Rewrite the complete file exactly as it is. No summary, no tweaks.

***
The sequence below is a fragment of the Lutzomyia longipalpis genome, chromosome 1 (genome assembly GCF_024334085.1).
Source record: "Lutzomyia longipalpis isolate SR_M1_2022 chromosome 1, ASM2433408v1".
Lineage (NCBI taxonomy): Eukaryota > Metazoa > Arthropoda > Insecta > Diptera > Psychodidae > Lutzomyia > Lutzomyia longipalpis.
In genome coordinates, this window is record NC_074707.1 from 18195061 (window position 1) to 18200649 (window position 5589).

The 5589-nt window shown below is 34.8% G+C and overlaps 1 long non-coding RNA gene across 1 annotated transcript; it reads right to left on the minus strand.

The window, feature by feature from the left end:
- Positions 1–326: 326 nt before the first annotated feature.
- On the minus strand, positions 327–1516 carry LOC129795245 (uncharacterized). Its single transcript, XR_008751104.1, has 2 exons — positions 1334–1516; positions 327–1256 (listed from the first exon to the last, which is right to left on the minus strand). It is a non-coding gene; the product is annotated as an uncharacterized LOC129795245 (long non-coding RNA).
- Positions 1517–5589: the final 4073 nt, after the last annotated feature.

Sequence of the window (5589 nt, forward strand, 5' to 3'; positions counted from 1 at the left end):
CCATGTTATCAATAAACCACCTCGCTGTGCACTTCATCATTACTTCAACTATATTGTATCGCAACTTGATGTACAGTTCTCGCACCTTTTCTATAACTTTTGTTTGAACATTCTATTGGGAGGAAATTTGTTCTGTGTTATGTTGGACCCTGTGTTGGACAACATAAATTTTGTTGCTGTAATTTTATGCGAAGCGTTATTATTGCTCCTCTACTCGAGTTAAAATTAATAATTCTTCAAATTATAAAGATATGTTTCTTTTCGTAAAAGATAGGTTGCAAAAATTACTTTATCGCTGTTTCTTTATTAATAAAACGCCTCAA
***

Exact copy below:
The sequence below is a fragment of the Lutzomyia longipalpis genome, chromosome 1 (genome assembly GCF_024334085.1).
Source record: "Lutzomyia longipalpis isolate SR_M1_2022 chromosome 1, ASM2433408v1".
Lineage (NCBI taxonomy): Eukaryota > Metazoa > Arthropoda > Insecta > Diptera > Psychodidae > Lutzomyia > Lutzomyia longipalpis.
In genome coordinates, this window is record NC_074707.1 from 18195061 (window position 1) to 18200649 (window position 5589).

The 5589-nt window shown below is 34.8% G+C and overlaps 1 long non-coding RNA gene across 1 annotated transcript; it reads right to left on the minus strand.

The window, feature by feature from the left end:
- Positions 1–326: 326 nt before the first annotated feature.
- On the minus strand, positions 327–1516 carry LOC129795245 (uncharacterized). Its single transcript, XR_008751104.1, has 2 exons — positions 1334–1516; positions 327–1256 (listed from the first exon to the last, which is right to left on the minus strand). It is a non-coding gene; the product is annotated as an uncharacterized LOC129795245 (long non-coding RNA).
- Positions 1517–5589: the final 4073 nt, after the last annotated feature.

Sequence of the window (5589 nt, forward strand, 5' to 3'; positions counted from 1 at the left end):
CCATGTTATCAATAAACCACCTCGCTGTGCACTTCATCATTACTTCAACTATATTGTATCGCAACTTGATGTACAGTTCTCGCACCTTTTCTATAACTTTTGTTTGAACATTCTATTGGGAGGAAATTTGTTCTGTGTTATGTTGGACCCTGTGTTGGACAACATAAATTTTGTTGCTGTAATTTTATGCGAAGCGTTATTATTGCTCCTCTACTCGAGTTAAAATTAATAATTCTTCAAATTATAAAGATATGTTTCTTTTCGTAAAAGATAGGTTGCAAAAATTACTTTATCGCTGTTTCTTTATTAATAAAACGCCTCAA